FirstGen Indian BPOs Losing their Identity

DQI Bureau
New Update

BPO, Daksh, Wipro BPO, SpectraMind


The inevitable has finally happened. After its acquisition by IBM, close to 7 years back, Daksh is finally losing its identity to become part of the broader IBM BPO services unit. This change would result in not only the Daksh name being dropped, it would mark a positioning shift with India becoming just another country for IBM BPO, headed by a country manager. IBM veteran and former head of HR for IBM India, Pari Sadasivan would take up that position, according to IBM.

The loss of Daksh identity, however, is not an isolated example.

Ironic it may sound but the same decade that saw the emergence of the BPO phenomenon also sawby the end of itthe loss of identity of most of the early entrepreneurial BPO ventures. From around a dozen third party BPO startups that were operational at the beginning of the decade, only a few have managed to retain their identity, many at the cost of growth.


The first major acquisition in the industry was that of SpectraMind by Wipro in 2002. It operated as Wipro SpectraMind for sometime, but finally changed the name to Wipro BPO in 2005. SpectraMind was one of the first entrepreneurial BPO ventures, started in India by Raman Roy in 1999, who had built offshore capability for Amex and GE.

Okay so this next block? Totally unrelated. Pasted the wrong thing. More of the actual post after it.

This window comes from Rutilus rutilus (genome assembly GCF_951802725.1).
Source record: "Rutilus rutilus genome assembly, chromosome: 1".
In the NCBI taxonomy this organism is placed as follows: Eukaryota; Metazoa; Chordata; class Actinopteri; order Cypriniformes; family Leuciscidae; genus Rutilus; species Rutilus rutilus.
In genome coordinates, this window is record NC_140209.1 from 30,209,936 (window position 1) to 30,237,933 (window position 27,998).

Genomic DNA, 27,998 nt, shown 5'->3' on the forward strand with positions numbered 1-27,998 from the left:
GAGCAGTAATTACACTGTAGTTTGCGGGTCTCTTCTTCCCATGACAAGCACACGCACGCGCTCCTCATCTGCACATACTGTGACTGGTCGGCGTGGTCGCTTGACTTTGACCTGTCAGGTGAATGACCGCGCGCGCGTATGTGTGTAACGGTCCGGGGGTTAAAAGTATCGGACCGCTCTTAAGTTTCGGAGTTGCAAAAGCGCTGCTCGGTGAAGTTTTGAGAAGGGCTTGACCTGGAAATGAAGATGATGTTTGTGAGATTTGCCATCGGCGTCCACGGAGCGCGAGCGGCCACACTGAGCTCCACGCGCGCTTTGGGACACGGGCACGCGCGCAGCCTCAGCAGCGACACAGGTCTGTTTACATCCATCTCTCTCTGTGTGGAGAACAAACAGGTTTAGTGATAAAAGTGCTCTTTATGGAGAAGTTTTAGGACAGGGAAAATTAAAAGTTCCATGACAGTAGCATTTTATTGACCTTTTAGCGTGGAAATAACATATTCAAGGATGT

The other BPO ventures that started in 1999 include GTL, which got out of BPO business in 2007; Exl Service which was sold to insurance company Conseco in 2001, but regained independence through an MBO in 2002. Since then, it has been listed in Nasdaq. It is probably the only company that has managed significant growth without losing its identity.


The other BPO ventures that started in 1999/2000, which have kept their identity intact are vCustomer (started in 1999), 24/7 Customer (started in 2000), have not grown as much as their peers. Interestingly, one more pioneering company that has changed ownership multiple times, but has managed to keep its original name is Intelenet. Started in 2000 as a 50:50 joint venture between TCS and HDFC, it saw TCS exiting the venture and HDFC selling part of it to Barclays. Finally, Blackstone group acquired a majority stake in the company in a management buyout in 2007.

However, most other BPO companies that started in 1999/2000 either do not retain their identities, or do not exist any more.

While the industry kept debating whether the independent BPO companies have a future of their own, the trend shows that the IT companies would have decisively won the debate, but for the former captives like GEs GE Capital International Services and British Airways World Network Services.

Shyamanuja Das